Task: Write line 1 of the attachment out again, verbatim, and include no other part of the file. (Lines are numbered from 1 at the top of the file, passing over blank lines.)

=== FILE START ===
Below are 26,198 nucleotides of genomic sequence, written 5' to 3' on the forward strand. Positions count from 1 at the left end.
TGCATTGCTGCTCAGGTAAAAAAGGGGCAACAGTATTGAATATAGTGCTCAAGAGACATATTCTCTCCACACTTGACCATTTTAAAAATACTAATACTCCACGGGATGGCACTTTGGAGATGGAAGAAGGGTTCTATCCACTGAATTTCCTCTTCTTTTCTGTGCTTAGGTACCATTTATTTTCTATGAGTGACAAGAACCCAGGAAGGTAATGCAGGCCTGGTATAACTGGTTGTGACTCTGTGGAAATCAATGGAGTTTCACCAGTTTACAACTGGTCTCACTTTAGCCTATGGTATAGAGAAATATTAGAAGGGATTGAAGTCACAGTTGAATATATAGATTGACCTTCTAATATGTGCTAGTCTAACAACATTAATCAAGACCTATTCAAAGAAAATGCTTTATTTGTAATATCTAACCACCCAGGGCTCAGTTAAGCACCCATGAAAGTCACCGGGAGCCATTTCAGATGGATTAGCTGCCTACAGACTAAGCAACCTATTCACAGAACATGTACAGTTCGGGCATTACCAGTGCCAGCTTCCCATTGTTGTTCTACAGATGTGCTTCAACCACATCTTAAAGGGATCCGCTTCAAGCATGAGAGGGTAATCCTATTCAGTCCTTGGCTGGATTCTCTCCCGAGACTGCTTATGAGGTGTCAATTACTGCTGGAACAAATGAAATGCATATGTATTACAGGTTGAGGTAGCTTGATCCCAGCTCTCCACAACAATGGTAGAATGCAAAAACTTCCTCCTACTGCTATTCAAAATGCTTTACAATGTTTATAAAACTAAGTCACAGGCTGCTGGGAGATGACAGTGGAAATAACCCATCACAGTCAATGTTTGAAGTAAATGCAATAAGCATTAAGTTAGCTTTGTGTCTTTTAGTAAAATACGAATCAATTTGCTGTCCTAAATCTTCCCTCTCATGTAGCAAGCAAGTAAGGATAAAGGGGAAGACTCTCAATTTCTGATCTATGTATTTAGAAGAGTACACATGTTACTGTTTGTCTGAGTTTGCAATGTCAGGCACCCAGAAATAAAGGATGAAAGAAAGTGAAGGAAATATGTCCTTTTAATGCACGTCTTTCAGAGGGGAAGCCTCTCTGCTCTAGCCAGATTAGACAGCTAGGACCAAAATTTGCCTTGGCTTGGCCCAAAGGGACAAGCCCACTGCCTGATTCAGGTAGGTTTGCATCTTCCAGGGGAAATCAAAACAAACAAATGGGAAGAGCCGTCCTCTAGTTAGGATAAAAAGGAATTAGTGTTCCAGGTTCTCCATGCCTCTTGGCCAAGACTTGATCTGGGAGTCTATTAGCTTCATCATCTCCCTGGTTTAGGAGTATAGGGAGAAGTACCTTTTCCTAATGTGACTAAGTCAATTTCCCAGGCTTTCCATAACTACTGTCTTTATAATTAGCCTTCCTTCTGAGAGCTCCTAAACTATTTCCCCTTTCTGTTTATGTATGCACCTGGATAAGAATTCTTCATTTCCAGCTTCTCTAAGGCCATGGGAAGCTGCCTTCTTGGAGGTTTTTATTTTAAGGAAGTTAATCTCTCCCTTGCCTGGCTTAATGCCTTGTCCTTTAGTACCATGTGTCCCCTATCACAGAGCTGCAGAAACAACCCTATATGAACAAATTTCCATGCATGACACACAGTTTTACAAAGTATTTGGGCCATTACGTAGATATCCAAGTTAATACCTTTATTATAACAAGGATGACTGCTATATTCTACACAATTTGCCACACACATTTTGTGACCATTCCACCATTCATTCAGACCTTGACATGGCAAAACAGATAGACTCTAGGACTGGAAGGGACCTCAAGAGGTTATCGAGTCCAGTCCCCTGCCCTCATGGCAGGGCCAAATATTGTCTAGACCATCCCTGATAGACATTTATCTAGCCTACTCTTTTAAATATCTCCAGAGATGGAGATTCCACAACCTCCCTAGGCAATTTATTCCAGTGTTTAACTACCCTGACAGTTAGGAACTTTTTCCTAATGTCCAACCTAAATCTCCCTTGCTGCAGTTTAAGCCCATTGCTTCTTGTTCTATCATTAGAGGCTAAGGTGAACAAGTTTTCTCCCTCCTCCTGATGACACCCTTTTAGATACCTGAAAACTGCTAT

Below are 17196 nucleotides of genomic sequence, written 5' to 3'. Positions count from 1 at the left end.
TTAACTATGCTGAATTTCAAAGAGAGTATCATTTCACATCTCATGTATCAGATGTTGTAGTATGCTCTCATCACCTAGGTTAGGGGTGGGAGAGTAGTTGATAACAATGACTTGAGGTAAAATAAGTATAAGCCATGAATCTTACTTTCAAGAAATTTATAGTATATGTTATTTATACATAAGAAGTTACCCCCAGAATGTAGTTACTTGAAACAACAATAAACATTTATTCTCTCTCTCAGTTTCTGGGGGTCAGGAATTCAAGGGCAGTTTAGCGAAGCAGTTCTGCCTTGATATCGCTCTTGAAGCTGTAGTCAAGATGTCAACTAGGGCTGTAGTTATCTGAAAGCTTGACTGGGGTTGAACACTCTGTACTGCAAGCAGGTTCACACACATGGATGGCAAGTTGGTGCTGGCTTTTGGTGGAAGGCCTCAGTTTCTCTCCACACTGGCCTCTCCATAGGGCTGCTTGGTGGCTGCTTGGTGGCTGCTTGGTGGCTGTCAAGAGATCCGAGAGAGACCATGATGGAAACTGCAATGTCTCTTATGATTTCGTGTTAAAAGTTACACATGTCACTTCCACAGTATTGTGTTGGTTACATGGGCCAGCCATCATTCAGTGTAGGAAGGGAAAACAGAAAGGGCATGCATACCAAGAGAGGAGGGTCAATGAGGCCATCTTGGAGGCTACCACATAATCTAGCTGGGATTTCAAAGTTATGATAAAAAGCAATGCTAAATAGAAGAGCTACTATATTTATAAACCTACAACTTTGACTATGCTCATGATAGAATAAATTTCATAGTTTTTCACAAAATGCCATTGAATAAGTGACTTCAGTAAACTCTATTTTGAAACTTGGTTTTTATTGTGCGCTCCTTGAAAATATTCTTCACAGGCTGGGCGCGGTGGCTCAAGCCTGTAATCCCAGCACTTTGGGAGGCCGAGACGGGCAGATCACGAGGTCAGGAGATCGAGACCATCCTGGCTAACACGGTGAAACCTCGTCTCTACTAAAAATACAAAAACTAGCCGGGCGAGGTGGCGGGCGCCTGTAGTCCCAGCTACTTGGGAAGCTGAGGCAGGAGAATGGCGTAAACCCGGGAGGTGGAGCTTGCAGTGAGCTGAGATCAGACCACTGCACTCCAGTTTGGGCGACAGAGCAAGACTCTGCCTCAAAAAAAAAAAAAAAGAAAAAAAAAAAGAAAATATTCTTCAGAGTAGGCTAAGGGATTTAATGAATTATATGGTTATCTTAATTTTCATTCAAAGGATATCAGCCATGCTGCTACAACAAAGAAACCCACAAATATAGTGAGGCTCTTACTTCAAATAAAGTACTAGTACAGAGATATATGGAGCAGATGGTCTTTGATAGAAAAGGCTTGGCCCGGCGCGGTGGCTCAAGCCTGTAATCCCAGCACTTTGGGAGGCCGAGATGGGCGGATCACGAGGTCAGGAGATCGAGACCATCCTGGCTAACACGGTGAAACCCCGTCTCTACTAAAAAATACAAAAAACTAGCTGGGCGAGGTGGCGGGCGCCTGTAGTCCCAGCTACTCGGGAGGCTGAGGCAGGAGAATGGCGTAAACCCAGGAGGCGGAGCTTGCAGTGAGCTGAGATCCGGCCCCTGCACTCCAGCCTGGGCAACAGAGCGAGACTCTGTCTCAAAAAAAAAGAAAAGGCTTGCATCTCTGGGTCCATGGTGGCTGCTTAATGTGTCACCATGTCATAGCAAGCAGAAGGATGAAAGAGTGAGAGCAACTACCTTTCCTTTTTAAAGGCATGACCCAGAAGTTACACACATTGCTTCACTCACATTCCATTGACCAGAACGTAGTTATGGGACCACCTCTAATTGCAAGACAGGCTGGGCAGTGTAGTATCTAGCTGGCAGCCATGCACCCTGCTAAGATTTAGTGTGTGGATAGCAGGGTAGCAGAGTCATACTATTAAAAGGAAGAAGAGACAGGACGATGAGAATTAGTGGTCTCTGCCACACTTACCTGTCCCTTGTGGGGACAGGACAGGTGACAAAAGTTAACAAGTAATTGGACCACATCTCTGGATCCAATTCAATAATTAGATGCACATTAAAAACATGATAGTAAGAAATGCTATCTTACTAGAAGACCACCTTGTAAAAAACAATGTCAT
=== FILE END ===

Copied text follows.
Below are 26,198 nucleotides of genomic sequence, written 5' to 3' on the forward strand. Positions count from 1 at the left end.